by Mike Masnick
Tue, Apr 15th 2014 8:05pm
Interesting report over at the WSJ noting that some at Google are considering if they should boost the search results for sites that are encrypted as an attempt to encourage more widespread use of encryption. I would be a bit surprised if the company did this, as Google always claims that it's focus is entirely on the quality of the content of sites, and delivering people to what they're looking for. While the search algorithms do take into account things like page load time, it seems like encryption status might not be seen as a real indicator of quality. Still, I hope that Google does seriously consider such a move, because it could (very quickly) drive many more sites to encrypt -- and, it would probably (finally) drive more services that refuse to make encryption work to figure it out. For example, almost no media sites will do full encryption because it would effectively break most ad networks. So, for most media properties, going full encryption automatically means taking a huge hit in ad revenue. The various ad networks could do things to fix this, but very few of them seem interested (actually, very few of them seem to even understand the issue). If Google were to make this change, then the pressure coming from media properties (many of whom live and die based on their Google rankings) to ad networks to figure this out, would hopefully be enough to create a real shift.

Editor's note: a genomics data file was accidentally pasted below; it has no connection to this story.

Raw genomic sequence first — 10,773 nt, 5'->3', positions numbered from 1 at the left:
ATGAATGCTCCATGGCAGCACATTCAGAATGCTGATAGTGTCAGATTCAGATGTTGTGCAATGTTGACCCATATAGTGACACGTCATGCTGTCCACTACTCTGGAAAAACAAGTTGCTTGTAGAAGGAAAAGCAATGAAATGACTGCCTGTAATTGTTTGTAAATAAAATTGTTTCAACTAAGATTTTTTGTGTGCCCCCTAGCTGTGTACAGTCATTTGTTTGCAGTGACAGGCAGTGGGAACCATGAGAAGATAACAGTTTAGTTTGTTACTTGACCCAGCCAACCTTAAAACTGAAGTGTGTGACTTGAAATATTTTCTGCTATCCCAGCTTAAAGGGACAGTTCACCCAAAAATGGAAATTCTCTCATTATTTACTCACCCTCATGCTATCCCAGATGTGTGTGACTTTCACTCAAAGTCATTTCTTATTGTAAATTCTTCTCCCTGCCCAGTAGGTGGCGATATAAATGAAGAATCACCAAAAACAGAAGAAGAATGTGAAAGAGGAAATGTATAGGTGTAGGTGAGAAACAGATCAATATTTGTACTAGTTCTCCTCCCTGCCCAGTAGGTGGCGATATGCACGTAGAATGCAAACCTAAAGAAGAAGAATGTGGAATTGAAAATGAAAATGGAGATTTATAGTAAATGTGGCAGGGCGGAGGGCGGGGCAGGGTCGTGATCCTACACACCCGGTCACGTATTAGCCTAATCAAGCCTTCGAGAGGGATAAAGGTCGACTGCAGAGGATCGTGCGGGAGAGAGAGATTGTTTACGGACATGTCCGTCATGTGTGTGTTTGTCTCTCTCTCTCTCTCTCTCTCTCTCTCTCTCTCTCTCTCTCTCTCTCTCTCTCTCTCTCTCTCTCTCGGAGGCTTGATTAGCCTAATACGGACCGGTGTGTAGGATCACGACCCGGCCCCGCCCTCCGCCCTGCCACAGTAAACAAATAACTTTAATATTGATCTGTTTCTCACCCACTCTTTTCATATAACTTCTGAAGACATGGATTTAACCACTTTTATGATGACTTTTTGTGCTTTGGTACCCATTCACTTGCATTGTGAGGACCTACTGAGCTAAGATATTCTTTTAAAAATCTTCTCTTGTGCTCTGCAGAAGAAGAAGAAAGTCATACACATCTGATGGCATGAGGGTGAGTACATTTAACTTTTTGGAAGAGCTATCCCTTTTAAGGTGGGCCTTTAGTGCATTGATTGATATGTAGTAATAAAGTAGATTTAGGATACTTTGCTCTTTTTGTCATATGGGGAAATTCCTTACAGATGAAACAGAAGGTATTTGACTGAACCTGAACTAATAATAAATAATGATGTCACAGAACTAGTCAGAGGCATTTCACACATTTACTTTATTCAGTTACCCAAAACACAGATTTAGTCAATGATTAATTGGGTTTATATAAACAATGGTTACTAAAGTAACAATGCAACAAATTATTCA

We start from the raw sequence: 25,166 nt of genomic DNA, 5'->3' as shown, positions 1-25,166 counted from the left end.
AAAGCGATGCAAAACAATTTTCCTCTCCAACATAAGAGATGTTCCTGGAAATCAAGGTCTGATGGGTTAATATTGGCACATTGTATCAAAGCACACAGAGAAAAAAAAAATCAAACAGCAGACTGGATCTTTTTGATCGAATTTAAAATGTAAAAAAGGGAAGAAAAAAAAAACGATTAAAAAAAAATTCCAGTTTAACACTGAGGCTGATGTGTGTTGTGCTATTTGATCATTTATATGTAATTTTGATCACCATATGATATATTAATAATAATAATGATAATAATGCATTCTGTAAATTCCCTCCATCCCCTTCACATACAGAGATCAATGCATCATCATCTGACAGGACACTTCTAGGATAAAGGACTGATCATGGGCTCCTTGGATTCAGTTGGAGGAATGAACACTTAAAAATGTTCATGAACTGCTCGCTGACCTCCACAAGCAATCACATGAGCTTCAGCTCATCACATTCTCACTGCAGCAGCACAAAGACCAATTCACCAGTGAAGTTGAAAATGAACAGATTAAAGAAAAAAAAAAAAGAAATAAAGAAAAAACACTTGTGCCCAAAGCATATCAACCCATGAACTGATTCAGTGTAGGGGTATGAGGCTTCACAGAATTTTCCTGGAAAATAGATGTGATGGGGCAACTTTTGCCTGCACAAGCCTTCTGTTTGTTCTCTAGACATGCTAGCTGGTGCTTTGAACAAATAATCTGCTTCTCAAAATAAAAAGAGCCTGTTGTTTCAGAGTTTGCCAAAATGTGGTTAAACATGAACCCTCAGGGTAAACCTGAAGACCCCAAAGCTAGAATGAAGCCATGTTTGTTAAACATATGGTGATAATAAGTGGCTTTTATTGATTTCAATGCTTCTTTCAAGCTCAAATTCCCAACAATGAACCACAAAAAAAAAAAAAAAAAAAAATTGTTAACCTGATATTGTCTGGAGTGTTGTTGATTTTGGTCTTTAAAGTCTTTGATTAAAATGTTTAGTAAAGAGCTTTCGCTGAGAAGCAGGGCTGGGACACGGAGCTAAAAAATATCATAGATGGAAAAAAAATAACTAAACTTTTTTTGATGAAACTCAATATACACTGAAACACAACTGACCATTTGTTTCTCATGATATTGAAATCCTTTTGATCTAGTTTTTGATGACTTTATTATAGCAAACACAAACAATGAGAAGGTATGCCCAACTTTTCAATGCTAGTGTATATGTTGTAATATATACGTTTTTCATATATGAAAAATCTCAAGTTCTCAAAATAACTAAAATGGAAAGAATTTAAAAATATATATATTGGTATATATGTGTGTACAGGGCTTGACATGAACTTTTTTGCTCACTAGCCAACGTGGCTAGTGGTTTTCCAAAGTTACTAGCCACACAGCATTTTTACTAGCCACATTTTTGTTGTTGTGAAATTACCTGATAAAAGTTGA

If you liked this post, you may also be interested in...
- German Court Says YouTube Isn't Liable For Infringement, But Wants A Notice-And-Staydown Process
- As FBI Fearmongers About 'Going Dark' Because Of Encryption, Actual Wiretaps Almost Never Run Into Encryption
- David Cameron Promises To Do Away With 'Safe Spaces' On The Internet
- Supreme Court Won't Hear Oracle v. Google Case, Leaving APIs Copyrightable And Innovation At Risk
- Bruce Schneier: Sure, Russia & China Probably Have The Snowden Docs... But Not Because Of Snowden